Professor of Biosciences Herb Wilson researched whether or not birds arrive earlier in the spring now than they did 100 years ago, as he supposed they would. What he found, however, is that there is no significant change in arrival dates for most birds, but 20 species actually seem to arrive quite a bit later than they did around the turn of the 20th century.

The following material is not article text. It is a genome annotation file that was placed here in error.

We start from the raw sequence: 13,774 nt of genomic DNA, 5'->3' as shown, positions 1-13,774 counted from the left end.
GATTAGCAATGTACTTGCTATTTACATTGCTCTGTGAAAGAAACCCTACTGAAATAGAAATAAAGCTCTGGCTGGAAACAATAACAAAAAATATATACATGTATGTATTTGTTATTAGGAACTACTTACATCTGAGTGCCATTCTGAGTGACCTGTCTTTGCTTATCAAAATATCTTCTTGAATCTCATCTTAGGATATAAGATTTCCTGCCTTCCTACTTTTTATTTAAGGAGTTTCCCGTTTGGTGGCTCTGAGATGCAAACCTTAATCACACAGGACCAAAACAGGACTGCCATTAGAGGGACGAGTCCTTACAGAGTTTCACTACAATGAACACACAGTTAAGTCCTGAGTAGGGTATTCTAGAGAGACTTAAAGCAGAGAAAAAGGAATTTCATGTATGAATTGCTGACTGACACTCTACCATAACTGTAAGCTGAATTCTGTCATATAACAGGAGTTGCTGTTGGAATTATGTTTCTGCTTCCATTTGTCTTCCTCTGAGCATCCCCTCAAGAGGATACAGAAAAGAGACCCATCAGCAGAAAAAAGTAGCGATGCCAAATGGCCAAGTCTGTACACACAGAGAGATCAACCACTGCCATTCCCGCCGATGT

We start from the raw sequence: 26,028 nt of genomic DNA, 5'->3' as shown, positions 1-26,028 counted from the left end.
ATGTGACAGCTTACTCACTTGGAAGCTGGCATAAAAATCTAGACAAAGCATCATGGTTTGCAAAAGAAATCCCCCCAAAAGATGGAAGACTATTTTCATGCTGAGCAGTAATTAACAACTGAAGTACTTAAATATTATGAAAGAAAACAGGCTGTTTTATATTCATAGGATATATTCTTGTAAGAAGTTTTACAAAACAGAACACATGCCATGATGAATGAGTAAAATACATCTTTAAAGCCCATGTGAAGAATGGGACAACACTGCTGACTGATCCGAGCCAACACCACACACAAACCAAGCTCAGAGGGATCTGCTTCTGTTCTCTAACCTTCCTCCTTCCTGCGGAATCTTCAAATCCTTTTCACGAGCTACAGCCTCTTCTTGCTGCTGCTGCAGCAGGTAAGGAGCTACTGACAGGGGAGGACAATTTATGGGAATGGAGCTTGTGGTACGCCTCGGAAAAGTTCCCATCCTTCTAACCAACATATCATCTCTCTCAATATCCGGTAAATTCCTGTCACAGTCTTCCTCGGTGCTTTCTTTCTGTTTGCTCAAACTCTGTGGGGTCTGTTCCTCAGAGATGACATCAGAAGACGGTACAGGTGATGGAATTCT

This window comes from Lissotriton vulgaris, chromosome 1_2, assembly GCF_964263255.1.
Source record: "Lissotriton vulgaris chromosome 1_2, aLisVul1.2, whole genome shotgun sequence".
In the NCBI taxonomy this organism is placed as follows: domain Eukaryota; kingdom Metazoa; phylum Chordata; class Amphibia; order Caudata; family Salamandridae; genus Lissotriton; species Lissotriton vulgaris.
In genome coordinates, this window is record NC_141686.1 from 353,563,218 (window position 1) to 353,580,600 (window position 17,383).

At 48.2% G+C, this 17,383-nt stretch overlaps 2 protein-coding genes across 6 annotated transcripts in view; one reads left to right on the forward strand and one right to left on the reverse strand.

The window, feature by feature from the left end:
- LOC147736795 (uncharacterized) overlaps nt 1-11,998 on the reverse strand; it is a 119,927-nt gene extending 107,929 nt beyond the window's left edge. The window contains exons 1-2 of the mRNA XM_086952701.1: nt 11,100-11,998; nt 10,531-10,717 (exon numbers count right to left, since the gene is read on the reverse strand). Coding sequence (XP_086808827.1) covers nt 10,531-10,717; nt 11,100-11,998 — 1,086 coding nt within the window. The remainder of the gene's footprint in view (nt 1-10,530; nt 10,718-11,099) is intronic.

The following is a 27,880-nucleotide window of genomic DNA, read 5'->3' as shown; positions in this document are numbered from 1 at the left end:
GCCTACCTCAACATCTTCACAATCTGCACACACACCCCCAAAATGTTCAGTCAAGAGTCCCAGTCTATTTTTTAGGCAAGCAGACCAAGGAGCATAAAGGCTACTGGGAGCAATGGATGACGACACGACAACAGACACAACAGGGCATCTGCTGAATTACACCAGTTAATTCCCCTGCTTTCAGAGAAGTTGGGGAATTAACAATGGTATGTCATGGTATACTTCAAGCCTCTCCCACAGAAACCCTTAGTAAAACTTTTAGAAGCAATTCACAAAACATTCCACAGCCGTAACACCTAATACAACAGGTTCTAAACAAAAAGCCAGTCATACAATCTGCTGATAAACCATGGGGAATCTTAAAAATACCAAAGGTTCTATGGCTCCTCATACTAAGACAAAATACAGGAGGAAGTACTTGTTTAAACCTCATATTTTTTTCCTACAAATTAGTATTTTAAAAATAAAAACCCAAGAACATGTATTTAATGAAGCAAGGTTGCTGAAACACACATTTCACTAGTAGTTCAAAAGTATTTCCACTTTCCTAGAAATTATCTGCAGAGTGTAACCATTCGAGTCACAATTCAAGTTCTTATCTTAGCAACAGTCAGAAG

Wilson sees two possible explanations: First, the amount of forest in Maine is much greater than it was in 1900, when farmland was more extensive, and as a result, habitat for some birds that seem to be arriving later was likely more abundant then than now, meaning the chances of seeing an early-arriving bird were higher 100 years ago. Second, birders of the early 1900s “were likely more in tune with nature than we are. Outside on foot or on horse-drawn carriages, these observers would be less likely to miss a first arrival.”